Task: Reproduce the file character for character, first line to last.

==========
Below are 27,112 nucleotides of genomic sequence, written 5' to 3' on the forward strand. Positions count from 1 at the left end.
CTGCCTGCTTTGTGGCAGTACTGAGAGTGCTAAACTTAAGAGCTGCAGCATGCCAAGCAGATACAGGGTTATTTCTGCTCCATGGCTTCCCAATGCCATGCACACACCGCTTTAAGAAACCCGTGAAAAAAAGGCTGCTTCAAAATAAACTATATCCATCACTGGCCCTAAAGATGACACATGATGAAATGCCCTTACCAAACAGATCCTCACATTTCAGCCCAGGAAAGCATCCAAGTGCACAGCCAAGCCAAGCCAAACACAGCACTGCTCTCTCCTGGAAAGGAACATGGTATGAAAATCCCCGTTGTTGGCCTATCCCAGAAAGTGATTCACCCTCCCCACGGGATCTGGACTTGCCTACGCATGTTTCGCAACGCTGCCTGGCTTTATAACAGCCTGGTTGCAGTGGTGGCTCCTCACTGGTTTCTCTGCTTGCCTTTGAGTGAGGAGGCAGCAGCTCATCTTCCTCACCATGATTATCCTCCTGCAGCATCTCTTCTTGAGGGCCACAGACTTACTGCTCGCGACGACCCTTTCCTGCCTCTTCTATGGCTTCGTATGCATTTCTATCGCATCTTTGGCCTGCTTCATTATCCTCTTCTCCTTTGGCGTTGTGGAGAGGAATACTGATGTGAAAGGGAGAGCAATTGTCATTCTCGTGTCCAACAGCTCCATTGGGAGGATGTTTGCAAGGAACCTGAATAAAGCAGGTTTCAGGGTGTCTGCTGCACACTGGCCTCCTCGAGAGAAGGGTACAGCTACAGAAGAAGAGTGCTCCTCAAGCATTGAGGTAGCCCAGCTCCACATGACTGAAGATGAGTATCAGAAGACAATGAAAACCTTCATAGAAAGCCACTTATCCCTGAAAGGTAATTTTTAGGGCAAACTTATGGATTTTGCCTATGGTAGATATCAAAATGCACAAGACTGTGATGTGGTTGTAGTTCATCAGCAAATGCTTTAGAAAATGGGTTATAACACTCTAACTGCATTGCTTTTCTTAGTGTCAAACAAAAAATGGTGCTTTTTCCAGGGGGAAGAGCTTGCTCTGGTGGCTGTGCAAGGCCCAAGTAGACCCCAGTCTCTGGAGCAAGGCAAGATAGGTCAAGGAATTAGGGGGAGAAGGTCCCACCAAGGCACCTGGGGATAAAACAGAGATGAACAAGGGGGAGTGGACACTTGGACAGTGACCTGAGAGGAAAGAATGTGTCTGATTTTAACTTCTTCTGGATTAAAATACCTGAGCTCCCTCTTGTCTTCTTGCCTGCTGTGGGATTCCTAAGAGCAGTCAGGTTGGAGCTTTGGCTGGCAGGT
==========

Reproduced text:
Below are 27,112 nucleotides of genomic sequence, written 5' to 3' on the forward strand. Positions count from 1 at the left end.
CTGCCTGCTTTGTGGCAGTACTGAGAGTGCTAAACTTAAGAGCTGCAGCATGCCAAGCAGATACAGGGTTATTTCTGCTCCATGGCTTCCCAATGCCATGCACACACCGCTTTAAGAAACCCGTGAAAAAAAGGCTGCTTCAAAATAAACTATATCCATCACTGGCCCTAAAGATGACACATGATGAAATGCCCTTACCAAACAGATCCTCACATTTCAGCCCAGGAAAGCATCCAAGTGCACAGCCAAGCCAAGCCAAACACAGCACTGCTCTCTCCTGGAAAGGAACATGGTATGAAAATCCCCGTTGTTGGCCTATCCCAGAAAGTGATTCACCCTCCCCACGGGATCTGGACTTGCCTACGCATGTTTCGCAACGCTGCCTGGCTTTATAACAGCCTGGTTGCAGTGGTGGCTCCTCACTGGTTTCTCTGCTTGCCTTTGAGTGAGGAGGCAGCAGCTCATCTTCCTCACCATGATTATCCTCCTGCAGCATCTCTTCTTGAGGGCCACAGACTTACTGCTCGCGACGACCCTTTCCTGCCTCTTCTATGGCTTCGTATGCATTTCTATCGCATCTTTGGCCTGCTTCATTATCCTCTTCTCCTTTGGCGTTGTGGAGAGGAATACTGATGTGAAAGGGAGAGCAATTGTCATTCTCGTGTCCAACAGCTCCATTGGGAGGATGTTTGCAAGGAACCTGAATAAAGCAGGTTTCAGGGTGTCTGCTGCACACTGGCCTCCTCGAGAGAAGGGTACAGCTACAGAAGAAGAGTGCTCCTCAAGCATTGAGGTAGCCCAGCTCCACATGACTGAAGATGAGTATCAGAAGACAATGAAAACCTTCATAGAAAGCCACTTATCCCTGAAAGGTAATTTTTAGGGCAAACTTATGGATTTTGCCTATGGTAGATATCAAAATGCACAAGACTGTGATGTGGTTGTAGTTCATCAGCAAATGCTTTAGAAAATGGGTTATAACACTCTAACTGCATTGCTTTTCTTAGTGTCAAACAAAAAATGGTGCTTTTTCCAGGGGGAAGAGCTTGCTCTGGTGGCTGTGCAAGGCCCAAGTAGACCCCAGTCTCTGGAGCAAGGCAAGATAGGTCAAGGAATTAGGGGGAGAAGGTCCCACCAAGGCACCTGGGGATAAAACAGAGATGAACAAGGGGGAGTGGACACTTGGACAGTGACCTGAGAGGAAAGAATGTGTCTGATTTTAACTTCTTCTGGATTAAAATACCTGAGCTCCCTCTTGTCTTCTTGCCTGCTGTGGGATTCCTAAGAGCAGTCAGGTTGGAGCTTTGGCTGGCAGGT